If it’s springtime, the swallows must be returning to San Juan Capistrano and Todd Myers must be telling whoppers about salmon recovery.
Myers is paid by the Washington Policy Center to provide fact-like statements for conservative politicians to cut and paste into news releases. They call this “research.” He refers to himself as an expert in “free-market environmental policy” and to actual experts in salmon science as “activists” and “radicals.”
He has written posts about our recent record snowpack in terms of climate-change policy – because, in the realm of free-market environmental policy, the continued existence of snow is considered a zingy rejoinder to the irrefutable evidence of a warming planet.
For two years running, he’s peddled a completely invented statistic about pandemic restrictions, claiming that for every two people who died in Washington from COVID-19, one died from pandemic restrictions. It’s an egregiously baseless claim, even by Myers’ standards, and it left state and local epidemiologists baffled and frustrated when I, on two separate occasions, asked them to review his assertion to try and figure out whether there was any legitimate basis for it.
And his ongoing line on the effects of the four lower Snake River dams on salmon recovery – basically that salmon runs are doing well and that those who tell you otherwise are liars – is so unreliable that the people who gather the data he cherry-picks have issued public disavowals of his work.
Still, onward he swims, flapping upriver against the flow of science, headlining WPC events, repurposing his cherries, and taking up space in newspapers – including this one. At every step, he acts as if the massive scientific consensus about dam breaching didn’t exist, and insists that it’s only activists selling you a hysterical narrative about dam removal because, as he bizarrely wrote in his most recent piece, it’s “sexy.”
Just to be clear, I don’t think there’s anything wrong with working for a political organization, or being an activist, or a politician, or having an opinion on the dams that is different from the one that nearly all of the scientists in the field have. I don’t think there’s anything wrong with opposing dam breaching.
My point today is to encourage you, fact-minded reader – whether you love the dams or hate the dams, whether you adore salmon or loathe them, whether you are left or right, liberal or conservative – to understand the depth of the consensus among scientists on the question.
Here’s a short, far from complete list illustrating that point:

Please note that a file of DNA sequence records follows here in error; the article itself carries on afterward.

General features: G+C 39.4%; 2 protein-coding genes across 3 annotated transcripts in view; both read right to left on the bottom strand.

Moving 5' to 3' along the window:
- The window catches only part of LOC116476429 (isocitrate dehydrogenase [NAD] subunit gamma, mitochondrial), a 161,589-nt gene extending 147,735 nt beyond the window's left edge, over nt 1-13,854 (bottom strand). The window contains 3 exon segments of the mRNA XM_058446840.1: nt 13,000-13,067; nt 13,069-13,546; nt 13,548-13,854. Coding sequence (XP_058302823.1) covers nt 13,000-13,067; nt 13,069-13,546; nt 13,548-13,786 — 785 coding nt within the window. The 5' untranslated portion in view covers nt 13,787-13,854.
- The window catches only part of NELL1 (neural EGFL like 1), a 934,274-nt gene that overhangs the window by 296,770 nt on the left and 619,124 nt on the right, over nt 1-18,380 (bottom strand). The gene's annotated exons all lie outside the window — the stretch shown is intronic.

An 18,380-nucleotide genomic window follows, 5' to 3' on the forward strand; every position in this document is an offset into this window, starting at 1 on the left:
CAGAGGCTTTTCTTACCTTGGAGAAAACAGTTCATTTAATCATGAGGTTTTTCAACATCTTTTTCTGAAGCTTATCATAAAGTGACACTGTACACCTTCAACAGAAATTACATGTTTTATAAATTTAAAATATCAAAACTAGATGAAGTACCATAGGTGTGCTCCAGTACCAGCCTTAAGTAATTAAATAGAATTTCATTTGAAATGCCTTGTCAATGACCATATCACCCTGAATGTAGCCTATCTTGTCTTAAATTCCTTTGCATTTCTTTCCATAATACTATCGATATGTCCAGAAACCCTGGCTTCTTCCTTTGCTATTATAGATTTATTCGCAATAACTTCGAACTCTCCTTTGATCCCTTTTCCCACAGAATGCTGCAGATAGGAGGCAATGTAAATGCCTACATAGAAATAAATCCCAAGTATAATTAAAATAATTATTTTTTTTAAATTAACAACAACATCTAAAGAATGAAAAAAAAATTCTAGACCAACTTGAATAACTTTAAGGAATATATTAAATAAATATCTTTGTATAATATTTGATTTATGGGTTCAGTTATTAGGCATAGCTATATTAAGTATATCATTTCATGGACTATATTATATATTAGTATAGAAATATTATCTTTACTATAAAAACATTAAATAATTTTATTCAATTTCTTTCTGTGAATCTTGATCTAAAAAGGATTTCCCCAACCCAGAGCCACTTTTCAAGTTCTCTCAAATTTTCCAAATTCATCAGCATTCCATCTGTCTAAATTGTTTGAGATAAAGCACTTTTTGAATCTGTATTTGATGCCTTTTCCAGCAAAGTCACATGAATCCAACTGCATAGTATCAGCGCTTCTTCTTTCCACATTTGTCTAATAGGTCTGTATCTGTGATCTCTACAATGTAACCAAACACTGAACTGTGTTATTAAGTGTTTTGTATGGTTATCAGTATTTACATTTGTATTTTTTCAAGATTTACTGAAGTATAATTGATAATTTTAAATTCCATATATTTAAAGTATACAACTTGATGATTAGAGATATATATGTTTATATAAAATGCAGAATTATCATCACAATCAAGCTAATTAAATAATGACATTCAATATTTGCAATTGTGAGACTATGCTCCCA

• In 1998, a federal study drawing on the input of 30 scientists, called the Plan for Analyzing and Testing Hypotheses, concluded that dam breaching was the surest way to recover declining salmon species. As four fisheries scientists wrote in an op-ed in the Idaho State Journal in 2020, “This option has the highest certainty of success and the lowest risk of failure. PATH reported their findings in 1998, and for the past 20-plus years independent scientists and scientific review panels have consistently re-affirmed PATH conclusions.”
• In 1999, 200 fisheries scientists sent a letter to President Bill Clinton, urging dam removal as necessary to save the salmon runs, which they agreed “cannot be recovered under current river conditions.”
• In 2000, a National Oceanic and Atmospheric Association survey concluded that breaching offered “more certainty” of recovery than other methods.
• In 2017, the Fish Passage Center, a nonprofit, government-funded group studying salmon in the Columbia Basin, produced a study estimating that dam removal would increase salmon stocks two- to threefold.
• In 2018, 32 salmon scientists in the Pacific Northwest and six scientists who study orcas wrote an open letter to Gov. Jay Inslee, calling for the decommissioning of the dams to help restore salmon runs.
• In 2019, ECONorthwest, a economic consulting firm, produced a cost-benefit analysis that concluded the “benefits of removal exceed the costs, and thus society would likely be better off without the dams.” This study examined a wide range of issues, not just salmon recovery, including transportation, irrigation, recreation, barging and others.
(On the question of salmon recovery, the ECONorthwest report notes that there are differences of opinion about the degree to which dam removal would help restore salmon runs, but it emphasizes that many, many expensive efforts have been undertaken to offset the effects of the dams, without success. It concluded, controversially, that the benefits of removing the dams – in economic terms – would “dwarf the costs the public would incur by removing the dams.”)
Just last year, 68 fisheries scientists from the Northwest issued a public call for removing the dams, in a detailed report that compiled a wide range of scientific arguments, including specifying how far below a sustainable replacement rate for returning salmon we really are on the Snake.
“When all of the existing credible scientific evidence is taken into account, it is clear that removing the four lower Snake River dams, with adequate spill at the remaining lower Columbia River dams, is necessary to restore Snake River salmon populations,” they wrote.
There is no similar listing of scientists arguing on the other side.
Perhaps all those scientists are wrong, and the guy paid to sneer at environmentalists is right. Maybe Myers is the Galileo of salmon science, and all the salmon scientists are the inquisition.
But let’s not hold our breath.
Shawn Vestal can be reached at (509) 459-5431 or at firstname.lastname@example.org.